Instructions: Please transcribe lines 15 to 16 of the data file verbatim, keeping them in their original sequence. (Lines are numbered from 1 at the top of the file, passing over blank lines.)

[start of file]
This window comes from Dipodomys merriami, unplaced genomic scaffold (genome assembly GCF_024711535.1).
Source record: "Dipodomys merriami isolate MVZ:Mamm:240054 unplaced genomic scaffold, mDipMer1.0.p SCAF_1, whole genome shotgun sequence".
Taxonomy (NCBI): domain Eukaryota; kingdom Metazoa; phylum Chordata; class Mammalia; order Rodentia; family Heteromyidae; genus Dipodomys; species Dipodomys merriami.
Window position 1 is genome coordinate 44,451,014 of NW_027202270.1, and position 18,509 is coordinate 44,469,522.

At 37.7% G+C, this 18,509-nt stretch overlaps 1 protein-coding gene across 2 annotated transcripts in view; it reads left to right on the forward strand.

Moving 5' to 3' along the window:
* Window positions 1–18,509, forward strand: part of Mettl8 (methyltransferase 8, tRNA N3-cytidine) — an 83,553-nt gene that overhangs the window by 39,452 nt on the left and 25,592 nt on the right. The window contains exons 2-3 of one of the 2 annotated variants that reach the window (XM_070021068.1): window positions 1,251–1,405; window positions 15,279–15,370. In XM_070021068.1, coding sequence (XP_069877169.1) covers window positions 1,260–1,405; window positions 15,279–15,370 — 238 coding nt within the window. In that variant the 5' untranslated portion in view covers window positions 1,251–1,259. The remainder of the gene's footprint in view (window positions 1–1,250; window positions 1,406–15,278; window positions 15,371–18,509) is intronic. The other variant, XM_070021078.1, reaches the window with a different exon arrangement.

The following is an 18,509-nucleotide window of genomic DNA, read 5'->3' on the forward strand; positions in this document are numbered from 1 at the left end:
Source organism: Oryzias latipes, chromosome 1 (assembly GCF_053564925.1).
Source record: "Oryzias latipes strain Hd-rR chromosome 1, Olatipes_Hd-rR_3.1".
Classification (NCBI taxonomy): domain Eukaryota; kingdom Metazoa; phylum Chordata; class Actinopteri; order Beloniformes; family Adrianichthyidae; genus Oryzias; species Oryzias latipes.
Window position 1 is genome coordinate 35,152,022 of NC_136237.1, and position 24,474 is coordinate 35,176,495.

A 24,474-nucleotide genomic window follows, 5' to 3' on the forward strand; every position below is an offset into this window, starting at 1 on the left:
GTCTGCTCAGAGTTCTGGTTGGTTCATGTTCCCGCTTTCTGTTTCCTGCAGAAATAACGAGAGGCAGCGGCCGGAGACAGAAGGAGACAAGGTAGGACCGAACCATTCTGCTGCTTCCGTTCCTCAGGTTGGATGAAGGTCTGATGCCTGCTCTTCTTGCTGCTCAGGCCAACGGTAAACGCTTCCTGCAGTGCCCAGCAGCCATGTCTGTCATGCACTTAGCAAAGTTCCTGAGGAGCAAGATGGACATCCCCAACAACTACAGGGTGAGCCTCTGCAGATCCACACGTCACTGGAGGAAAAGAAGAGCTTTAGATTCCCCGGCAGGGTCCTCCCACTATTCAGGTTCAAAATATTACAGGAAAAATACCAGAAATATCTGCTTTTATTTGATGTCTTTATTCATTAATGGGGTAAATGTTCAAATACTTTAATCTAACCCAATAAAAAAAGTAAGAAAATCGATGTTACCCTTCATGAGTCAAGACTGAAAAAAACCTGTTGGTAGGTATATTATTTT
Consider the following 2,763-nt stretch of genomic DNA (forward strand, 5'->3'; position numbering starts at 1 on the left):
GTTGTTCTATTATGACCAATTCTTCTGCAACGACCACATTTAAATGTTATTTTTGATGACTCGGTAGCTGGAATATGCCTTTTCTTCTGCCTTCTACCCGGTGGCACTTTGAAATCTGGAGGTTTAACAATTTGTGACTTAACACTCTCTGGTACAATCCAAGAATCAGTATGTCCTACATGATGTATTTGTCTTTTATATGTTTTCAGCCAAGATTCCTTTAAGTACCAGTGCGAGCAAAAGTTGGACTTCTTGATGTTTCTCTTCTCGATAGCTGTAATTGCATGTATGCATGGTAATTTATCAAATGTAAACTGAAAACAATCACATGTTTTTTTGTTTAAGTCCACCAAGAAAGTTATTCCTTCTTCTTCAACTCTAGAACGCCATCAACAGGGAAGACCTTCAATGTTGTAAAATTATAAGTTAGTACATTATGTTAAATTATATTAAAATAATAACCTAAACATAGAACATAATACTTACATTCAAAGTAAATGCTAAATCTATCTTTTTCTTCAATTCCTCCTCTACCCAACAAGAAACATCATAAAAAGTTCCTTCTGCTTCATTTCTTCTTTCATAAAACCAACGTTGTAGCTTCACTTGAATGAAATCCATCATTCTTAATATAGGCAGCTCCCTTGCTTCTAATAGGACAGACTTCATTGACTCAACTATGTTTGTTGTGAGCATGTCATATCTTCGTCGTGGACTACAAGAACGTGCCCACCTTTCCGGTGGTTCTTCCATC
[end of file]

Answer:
Consider the following 2,763-nt stretch of genomic DNA (forward strand, 5'->3'; position numbering starts at 1 on the left):
GTTGTTCTATTATGACCAATTCTTCTGCAACGACCACATTTAAATGTTATTTTTGATGACTCGGTAGCTGGAATATGCCTTTTCTTCTGCCTTCTACCCGGTGGCACTTTGAAATCTGGAGGTTTAACAATTTGTGACTTAACACTCTCTGGTACAATCCAAGAATCAGTATGTCCTACATGATGTATTTGTCTTTTATATGTTTTCAGCCAAGATTCCTTTAAGTACCAGTGCGAGCAAAAGTTGGACTTCTTGATGTTTCTCTTCTCGATAGCTGTAATTGCATGTATGCATGGTAATTTATCAAATGTAAACTGAAAACAATCACATGTTTTTTTGTTTAAGTCCACCAAGAAAGTTATTCCTTCTTCTTCAACTCTAGAACGCCATCAACAGGGAAGACCTTCAATGTTGTAAAATTATAAGTTAGTACATTATGTTAAATTATATTAAAATAATAACCTAAACATAGAACATAATACTTACATTCAAAGTAAATGCTAAATCTATCTTTTTCTTCAATTCCTCCTCTACCCAACAAGAAACATCATAAAAAGTTCCTTCTGCTTCATTTCTTCTTTCATAAAACCAACGTTGTAGCTTCACTTGAATGAAATCCATCATTCTTAATATAGGCAGCTCCCTTGCTTCTAATAGGACAGACTTCATTGACTCAACTATGTTTGTTGTGAGCATGTCATATCTTCGTCGTGGACTACAAGAACGTGCCCACCTTTCCGGTGGTTCTTCCATC